"KIND OF OBVIOUS."
No one seems more eager to diverge from the Martha look than Stewart herself. "Look, I have an orange watch today," she beams, before stretching out her feet. "Look, Scot. I'm wearing orange shoes today." For Stewart, Everyday Food is the wave of the future. "I can envision that this kind of magazine would appeal to the people who spend dollars on our Everyday products" at Kmart," she says.
Patrick also has high hopes, noting that "it seems kind of obvious that, if food is successful, we have these other content areas that could also go mass market." The new CEO obviously has to hedge her enthusiasm, lest investors confuse it with inappropriate forward-looking statements.
Given MSLO's diminished share price and Stewart's lessened title, some might wonder if the founder rues the day back in late 1999 when she took the company public. Stewart insists that, for whatever hassles it may have produced, a stock exchange listing "brought home to the American public that finally the domestic arts could be perceived as a business, as a viable occupation."
Patrick adds that it also enabled MSLO to make talented employees part-owners in the business. "That's a wonderful thing," she says. "What's a shame is that the stock has gone under pressure because of the situation."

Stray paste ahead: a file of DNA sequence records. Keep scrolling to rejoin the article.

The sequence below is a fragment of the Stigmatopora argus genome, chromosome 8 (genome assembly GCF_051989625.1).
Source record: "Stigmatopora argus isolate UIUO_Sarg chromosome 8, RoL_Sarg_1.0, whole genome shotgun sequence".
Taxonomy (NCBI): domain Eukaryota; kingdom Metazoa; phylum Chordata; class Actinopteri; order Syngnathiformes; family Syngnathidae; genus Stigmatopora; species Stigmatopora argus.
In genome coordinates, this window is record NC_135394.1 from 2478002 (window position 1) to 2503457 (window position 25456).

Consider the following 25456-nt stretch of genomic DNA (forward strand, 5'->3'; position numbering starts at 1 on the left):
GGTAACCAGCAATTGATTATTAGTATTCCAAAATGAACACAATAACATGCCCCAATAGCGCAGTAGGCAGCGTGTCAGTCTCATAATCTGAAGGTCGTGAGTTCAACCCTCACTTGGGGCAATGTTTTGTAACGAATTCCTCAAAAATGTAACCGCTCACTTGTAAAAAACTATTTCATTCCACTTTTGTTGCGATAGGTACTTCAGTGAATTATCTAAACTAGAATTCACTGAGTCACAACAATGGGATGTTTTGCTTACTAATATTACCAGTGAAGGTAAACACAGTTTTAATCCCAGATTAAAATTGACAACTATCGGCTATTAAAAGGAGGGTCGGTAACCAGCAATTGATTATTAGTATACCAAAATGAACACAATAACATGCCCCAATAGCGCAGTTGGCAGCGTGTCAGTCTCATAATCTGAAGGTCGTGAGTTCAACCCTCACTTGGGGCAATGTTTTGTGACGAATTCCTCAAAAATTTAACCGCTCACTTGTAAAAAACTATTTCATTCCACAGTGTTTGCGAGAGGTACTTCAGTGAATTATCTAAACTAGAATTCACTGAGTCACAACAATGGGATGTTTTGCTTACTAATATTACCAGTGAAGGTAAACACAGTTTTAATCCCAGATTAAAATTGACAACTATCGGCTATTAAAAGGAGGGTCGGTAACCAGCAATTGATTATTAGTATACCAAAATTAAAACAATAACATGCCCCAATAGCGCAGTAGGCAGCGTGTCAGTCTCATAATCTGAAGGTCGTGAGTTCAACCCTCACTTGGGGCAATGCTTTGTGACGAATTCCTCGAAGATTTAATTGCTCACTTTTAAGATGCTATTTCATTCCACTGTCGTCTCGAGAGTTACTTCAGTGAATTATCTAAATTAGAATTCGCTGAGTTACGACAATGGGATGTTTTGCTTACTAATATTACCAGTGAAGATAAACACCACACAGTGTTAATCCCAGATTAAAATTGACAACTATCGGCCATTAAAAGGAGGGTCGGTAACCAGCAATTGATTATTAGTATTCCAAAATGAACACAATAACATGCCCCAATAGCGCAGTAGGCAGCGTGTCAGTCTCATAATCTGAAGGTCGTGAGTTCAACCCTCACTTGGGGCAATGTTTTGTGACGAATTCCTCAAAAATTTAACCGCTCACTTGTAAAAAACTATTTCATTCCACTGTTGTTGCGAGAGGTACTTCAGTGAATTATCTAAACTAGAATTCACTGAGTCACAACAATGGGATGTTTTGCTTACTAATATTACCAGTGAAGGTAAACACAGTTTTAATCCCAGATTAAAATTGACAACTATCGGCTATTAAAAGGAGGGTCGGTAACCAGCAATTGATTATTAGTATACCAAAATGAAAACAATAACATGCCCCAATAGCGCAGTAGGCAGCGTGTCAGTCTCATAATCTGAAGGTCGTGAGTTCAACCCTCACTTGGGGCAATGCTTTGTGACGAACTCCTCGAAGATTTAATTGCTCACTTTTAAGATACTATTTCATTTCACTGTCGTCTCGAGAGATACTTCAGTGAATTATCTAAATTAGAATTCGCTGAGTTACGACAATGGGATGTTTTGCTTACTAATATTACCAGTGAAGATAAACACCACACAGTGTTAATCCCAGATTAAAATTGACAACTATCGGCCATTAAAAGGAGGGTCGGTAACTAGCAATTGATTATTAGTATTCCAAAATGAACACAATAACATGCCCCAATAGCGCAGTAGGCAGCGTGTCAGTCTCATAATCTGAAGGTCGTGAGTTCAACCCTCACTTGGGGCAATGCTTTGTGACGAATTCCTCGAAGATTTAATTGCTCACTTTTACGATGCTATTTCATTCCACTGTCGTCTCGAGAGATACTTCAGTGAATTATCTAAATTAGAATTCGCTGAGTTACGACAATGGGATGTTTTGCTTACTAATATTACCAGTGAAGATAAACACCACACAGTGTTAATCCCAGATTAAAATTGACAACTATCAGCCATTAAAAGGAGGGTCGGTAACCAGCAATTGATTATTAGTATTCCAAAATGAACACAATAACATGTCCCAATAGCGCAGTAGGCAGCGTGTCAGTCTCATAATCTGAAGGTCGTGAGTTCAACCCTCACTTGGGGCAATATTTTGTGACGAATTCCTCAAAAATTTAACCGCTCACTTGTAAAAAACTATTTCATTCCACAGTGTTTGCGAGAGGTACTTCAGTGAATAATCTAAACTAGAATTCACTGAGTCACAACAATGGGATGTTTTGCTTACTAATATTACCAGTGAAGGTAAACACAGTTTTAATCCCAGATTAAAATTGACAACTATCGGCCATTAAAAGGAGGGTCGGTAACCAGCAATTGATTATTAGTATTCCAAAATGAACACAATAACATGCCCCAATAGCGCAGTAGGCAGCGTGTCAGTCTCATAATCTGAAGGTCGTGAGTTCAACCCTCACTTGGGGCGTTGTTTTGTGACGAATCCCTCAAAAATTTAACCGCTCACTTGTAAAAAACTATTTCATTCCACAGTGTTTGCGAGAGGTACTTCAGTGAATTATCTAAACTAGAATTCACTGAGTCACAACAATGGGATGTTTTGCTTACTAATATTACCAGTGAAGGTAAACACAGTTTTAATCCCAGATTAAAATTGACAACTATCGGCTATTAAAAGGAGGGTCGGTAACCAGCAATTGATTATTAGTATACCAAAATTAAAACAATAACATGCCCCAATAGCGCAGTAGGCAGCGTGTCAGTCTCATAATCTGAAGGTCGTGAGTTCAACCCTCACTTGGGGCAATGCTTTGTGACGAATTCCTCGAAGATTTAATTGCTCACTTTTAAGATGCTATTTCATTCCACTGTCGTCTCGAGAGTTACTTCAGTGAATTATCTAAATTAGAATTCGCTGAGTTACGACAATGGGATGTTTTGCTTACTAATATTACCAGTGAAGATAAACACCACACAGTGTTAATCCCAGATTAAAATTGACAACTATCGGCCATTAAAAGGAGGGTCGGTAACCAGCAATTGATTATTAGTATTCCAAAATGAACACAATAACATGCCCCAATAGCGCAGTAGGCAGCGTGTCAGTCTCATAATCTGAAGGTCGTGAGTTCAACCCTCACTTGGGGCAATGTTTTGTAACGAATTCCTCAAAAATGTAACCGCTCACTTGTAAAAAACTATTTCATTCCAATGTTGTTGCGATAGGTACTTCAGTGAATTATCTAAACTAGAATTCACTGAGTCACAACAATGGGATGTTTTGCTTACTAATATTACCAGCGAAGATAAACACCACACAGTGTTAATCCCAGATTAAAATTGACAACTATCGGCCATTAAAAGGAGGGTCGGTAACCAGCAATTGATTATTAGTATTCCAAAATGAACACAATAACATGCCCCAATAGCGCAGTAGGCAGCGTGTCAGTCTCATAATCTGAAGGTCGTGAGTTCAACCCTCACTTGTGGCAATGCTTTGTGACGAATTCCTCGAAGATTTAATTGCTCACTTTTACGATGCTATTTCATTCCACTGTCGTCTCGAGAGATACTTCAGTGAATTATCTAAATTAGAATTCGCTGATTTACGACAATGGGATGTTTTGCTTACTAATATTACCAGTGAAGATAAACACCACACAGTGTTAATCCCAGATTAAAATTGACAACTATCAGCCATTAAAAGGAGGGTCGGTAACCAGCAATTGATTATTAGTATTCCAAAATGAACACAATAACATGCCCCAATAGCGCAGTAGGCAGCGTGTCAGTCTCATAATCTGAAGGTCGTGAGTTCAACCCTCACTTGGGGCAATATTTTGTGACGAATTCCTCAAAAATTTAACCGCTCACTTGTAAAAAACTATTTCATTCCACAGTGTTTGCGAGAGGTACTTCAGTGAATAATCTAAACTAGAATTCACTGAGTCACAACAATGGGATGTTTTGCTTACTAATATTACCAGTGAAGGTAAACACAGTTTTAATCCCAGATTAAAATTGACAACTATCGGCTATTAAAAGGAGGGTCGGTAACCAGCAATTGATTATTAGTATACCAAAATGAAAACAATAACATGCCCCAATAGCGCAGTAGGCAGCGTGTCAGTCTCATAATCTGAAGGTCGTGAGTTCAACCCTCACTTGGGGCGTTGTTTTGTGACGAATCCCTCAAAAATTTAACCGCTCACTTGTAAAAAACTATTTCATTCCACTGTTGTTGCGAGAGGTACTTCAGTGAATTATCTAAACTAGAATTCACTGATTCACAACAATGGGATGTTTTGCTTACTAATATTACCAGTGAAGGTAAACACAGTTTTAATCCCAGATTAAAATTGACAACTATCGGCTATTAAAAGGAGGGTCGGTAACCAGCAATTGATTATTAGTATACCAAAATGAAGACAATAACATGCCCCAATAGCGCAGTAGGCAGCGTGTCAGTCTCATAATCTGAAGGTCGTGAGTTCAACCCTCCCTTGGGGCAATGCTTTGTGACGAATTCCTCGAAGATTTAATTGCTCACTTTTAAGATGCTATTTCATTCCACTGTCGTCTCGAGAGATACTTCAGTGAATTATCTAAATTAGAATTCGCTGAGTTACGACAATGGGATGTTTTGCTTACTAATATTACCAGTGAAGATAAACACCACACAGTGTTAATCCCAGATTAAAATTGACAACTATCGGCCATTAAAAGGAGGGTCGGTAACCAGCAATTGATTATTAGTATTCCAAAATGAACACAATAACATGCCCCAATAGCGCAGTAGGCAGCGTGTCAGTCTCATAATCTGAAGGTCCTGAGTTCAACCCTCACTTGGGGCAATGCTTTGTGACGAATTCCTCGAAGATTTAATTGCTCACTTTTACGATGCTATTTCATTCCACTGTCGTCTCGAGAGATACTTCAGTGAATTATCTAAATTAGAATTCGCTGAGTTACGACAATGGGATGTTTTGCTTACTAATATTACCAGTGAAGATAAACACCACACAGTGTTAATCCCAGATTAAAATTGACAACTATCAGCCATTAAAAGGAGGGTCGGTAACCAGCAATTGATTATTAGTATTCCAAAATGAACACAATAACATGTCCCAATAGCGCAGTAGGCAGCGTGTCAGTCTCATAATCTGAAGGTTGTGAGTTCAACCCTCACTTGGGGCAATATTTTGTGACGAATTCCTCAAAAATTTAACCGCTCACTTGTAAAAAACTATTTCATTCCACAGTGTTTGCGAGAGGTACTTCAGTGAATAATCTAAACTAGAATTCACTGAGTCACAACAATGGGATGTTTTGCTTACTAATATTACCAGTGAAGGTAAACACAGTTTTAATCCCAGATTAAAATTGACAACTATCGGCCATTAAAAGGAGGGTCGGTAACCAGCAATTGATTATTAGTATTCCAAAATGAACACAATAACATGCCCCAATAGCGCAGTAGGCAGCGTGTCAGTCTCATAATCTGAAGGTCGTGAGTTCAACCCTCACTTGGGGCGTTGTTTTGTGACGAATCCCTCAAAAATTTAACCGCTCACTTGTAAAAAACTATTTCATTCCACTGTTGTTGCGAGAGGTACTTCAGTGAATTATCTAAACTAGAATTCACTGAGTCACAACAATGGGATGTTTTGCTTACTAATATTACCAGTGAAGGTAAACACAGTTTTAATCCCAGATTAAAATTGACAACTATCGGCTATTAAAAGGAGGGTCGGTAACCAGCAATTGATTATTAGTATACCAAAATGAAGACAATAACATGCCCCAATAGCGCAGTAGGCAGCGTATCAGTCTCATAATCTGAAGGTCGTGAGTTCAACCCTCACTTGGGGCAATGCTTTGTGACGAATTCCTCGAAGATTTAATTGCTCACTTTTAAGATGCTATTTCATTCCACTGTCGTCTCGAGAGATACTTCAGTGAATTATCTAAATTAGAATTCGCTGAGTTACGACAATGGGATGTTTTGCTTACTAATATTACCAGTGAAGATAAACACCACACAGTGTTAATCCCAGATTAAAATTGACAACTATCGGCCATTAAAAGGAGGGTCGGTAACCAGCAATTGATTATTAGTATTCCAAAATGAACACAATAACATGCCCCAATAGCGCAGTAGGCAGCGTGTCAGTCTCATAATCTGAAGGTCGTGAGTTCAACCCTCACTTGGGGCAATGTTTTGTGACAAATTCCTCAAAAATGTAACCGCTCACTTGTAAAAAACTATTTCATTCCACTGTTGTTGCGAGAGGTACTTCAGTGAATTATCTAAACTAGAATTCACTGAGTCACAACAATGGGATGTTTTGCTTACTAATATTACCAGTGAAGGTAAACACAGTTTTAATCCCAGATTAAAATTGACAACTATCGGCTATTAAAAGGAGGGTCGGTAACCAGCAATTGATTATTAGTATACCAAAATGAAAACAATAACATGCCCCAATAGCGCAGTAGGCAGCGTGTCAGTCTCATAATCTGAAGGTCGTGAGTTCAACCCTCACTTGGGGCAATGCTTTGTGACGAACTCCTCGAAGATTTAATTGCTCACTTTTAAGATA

BEAUTIFUL BALANCE SHEET.
Stewart says it's "drastically unfair," noting that "someone told us the other day they have not seen such a strong balance sheet in a long time in a lot of companies. And this balance sheet is there and has been there all along." But even she admits that it's going to take more than a nice balance sheet to woo investors. "They'll come back when our revenues and earnings can show the kind of improvement that is necessary for them to want to come back," she says. "This is business."
Moreover, the woman who prides herself on teaching Americans how to live the good life says she has learned some things herself over the past year. "I've been extremely heartened and feel really good about the way that everybody has behaved here. That's for sure," she says, then pauses and seems at a rare loss for words. "It's incredible to me. When you face such difficulties, it's difficult. But I'm very heartened."
Brady is an associate editor for BusinessWeek in New York
Edited by Beth Belton